Closeup of the machine

After the fist couple of classes the show was rolling smoothly, just the voice got worse and worse with the high noise level. Our booth was probably one of the few which had quite a heavy load of theory. Despite this potential turn-off, the pupils were all very interested. Also we varied the presentation spontaneously to feature less theory and more marble run depending on the audience.

the marble adder at our booth

The initially planned 11 classes were spontaneously extended to 14 as during the pause times, some teachers with their complete class showed up to ask if we could give them a talk. It seems the word spread that there was something cool to learn and see. Unfortunately very few higher level classes showed up.


During the weekend, the general public was really amazed just by the look of the copper construction. This probably also triggered our appearance on national TV as well as in newspapers. The most asked question was how long it took to build. We didn’t really know so the answer was a wild guess of “4 people during 3 months”.

explaining mechanical logic with the LEGO models during public weekend

The presentation done during the first 2 days was of no great use for the weekend and we settled into several people doing short individual talks. There was almost constantly a crowd in front of our booth but not too many people were asking questions unless we went forward and invited on-watchers to get some explanations who always took up this offer.

Photographers were fascinated

In general we had 2 kinds of visitors. There were the technically interested (teachers in computer science, parents with a technical background) who were amazed at how we were able to show the precise logic inside a microchip. There were the artistically inspired people and of course the children, who saw a highly complex marble run with fancy levers doing multiple actions simultaneously. Some photographers spent a long time on our booth and we invited them backstage to get some nicer close-up shots of the copper construction.

Sometimes we were surprised by the various people. There was the 5 year old who could tell his mum “look I can do 1+1 with marbles and it says 2” as well as the grandmother who knew binary from her teaching days and was staring, eyes wide open, at the machine. And of course, it is still a marble run. Everybody loves marble runs!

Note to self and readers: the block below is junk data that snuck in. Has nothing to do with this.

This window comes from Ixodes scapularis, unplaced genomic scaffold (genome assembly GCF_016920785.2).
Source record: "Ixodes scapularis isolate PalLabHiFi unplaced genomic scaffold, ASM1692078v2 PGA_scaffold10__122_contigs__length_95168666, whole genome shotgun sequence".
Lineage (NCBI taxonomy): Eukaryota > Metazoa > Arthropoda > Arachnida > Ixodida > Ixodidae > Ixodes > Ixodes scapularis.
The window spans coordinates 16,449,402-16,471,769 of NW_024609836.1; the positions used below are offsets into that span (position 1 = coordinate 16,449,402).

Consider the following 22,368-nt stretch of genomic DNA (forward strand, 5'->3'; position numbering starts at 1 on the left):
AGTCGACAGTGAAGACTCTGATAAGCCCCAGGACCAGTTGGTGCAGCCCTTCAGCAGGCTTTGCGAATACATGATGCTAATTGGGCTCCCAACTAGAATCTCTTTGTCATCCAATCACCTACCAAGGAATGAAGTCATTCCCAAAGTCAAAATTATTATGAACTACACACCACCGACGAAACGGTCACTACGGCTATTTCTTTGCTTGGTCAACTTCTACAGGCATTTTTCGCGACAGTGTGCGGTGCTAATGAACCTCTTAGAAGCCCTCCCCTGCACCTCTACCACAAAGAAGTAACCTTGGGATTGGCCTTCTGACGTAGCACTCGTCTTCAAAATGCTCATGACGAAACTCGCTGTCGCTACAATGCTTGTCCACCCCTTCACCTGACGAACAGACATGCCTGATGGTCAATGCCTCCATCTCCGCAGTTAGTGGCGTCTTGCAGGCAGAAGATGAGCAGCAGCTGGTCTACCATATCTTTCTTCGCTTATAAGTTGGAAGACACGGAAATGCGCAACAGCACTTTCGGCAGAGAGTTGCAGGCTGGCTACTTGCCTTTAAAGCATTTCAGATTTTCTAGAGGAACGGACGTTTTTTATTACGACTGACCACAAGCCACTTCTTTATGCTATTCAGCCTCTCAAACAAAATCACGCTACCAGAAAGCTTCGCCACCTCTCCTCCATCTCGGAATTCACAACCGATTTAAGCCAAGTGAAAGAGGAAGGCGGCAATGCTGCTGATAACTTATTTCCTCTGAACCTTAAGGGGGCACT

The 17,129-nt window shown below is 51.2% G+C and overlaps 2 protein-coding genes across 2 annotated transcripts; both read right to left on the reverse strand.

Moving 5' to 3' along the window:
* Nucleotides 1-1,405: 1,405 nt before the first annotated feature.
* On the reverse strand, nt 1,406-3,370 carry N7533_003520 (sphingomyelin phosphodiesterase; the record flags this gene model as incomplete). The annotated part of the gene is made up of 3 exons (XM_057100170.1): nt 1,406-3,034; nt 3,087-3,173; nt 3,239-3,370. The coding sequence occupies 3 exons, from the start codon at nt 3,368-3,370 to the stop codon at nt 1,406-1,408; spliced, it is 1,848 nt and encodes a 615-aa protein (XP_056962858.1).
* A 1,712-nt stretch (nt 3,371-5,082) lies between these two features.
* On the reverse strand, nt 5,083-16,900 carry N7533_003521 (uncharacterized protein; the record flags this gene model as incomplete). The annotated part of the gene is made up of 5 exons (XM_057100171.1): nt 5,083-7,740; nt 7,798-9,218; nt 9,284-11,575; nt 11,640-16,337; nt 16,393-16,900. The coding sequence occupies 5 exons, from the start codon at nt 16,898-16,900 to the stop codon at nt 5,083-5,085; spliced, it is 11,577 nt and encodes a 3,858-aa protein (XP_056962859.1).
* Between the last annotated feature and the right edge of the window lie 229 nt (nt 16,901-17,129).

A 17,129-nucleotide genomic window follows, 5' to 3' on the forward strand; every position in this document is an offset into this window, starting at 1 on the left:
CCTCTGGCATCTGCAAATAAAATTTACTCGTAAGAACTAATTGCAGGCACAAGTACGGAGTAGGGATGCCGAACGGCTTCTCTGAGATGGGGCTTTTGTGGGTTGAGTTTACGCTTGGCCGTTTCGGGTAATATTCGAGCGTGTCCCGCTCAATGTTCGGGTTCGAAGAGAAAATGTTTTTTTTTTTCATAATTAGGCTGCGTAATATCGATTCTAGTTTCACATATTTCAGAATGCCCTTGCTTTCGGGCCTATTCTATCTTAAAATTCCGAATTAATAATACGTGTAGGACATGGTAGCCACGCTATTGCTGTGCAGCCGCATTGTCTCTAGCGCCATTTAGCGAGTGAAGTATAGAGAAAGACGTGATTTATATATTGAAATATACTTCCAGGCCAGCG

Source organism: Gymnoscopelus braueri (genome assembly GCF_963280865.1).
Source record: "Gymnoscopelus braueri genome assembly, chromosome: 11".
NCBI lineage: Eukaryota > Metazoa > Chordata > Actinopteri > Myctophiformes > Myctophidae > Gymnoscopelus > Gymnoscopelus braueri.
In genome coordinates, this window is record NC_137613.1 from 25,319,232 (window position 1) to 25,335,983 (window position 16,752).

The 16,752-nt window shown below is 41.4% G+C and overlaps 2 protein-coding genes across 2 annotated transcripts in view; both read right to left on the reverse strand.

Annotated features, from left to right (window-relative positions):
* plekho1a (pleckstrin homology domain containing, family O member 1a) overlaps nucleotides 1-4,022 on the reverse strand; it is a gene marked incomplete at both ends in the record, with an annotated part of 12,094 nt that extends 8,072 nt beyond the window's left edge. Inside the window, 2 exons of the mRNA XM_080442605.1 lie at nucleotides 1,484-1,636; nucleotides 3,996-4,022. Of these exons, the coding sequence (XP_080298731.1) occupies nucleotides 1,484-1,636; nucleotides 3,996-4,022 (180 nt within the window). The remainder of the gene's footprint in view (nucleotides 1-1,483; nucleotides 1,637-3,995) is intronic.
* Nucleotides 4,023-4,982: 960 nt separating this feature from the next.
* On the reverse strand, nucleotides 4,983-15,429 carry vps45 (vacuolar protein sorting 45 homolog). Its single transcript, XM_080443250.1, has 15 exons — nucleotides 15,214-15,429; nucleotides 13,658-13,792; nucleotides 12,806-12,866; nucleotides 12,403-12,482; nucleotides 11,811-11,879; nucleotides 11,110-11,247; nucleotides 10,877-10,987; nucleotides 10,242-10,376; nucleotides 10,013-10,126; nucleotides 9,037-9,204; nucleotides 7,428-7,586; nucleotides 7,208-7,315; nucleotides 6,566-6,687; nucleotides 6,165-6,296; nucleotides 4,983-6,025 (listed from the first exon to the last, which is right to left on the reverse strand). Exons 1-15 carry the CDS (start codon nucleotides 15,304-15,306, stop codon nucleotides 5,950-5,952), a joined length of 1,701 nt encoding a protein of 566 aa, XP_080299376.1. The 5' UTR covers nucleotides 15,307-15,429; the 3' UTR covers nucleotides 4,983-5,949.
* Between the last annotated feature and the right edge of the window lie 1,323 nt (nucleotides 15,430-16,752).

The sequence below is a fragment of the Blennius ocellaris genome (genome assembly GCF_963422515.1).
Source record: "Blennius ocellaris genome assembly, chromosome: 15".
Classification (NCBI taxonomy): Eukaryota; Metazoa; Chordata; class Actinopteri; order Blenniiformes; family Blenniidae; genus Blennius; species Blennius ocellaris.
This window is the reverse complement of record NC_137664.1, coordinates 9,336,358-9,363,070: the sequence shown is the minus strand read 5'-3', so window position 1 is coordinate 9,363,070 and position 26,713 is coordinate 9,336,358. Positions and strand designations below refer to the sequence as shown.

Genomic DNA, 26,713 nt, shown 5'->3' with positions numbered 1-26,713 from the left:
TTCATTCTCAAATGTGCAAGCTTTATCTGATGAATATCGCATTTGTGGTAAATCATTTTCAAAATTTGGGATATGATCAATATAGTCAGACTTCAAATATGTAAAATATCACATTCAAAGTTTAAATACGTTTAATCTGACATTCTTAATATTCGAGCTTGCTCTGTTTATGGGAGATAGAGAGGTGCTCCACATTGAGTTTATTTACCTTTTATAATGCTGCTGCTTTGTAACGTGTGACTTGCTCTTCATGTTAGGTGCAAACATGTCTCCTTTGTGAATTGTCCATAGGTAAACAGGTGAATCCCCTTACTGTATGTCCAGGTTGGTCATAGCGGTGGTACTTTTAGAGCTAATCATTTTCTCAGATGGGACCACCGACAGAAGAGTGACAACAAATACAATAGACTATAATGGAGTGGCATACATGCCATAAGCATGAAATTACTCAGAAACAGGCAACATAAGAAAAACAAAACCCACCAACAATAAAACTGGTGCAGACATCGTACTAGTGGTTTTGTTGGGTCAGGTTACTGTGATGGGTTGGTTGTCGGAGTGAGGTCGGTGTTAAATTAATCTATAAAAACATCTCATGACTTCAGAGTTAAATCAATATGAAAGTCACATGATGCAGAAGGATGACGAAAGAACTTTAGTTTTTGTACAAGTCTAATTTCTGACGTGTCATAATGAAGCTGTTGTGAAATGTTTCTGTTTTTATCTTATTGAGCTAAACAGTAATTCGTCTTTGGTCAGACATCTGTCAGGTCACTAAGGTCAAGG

showing the single copper half adder to the kids

Most people did not immediately realize we were an a.s.b.l. and thought this was coming from a high school or university. That was quite flattering. Of course we profited from the occasion to hand out flyers of our club. Also several parents were interested in our monthly “hackids” effort, tutoring young people from 10 to 18 years old. We were able to make connections with several like-minded people and other institutions present at the festival which is quite a valuable asset that we got from our presence. The success of our attendance shows up in our getting invited to present our adder at science discovery days or weeks at several secondary schools.

We’re already plotting about what to do in 2 years time, maybe reusing the existing machine in some way or another. Meanwhile we need to come up with a storage solution for the device. It’s quite huge and taking up a massive amount of space in our already crammed club rooms.

More infos:

The building team

Trip to Luky’s Hardware in Burbank, CA

Today I was up in Burbank for work, and decided to check out a place I had heard about but never visited. It's called Luky's Hardware, and it is a veritable Aladdin's cave of fasteners, fittings, hoses, electronics and aerospace-related bits.

Check out the inside:

Most of the place looks like this - bin after bin of aircraft rivets, stainless nuts and bolts, hydraulic actuators, aircraft gauges.

They also have a nice selection of large o-rings, huge bins of stainless hydraulic lines, and lots of of miscellaneous stuff, such as a whole box of photomultiplier tubes sitting out on the sidewalk.

Check it out if you're in the area:
Luky's Hardware
3814 West Burbank Blvd.
Burbank, CA 91505
(818) 845-8338

DIY Ham Radio kick off

Zarya explaining all the HAM toys :-)

Today fish_ [com]buster Jelmer and I have started the DIY Ham radio project, making the first 2012 randomdata workshop a fact!

Good spirtis, mediocre food and of cource the great Randomdata blinky in the background combined made this a great kickoff. Stay tuned for more updates on how we are doing in our guest for radio waves.

Next mayor date: 2th of may 2012, exam time!

Workshop kickof info
Our HAM radio page (still a bit empty but not for long!)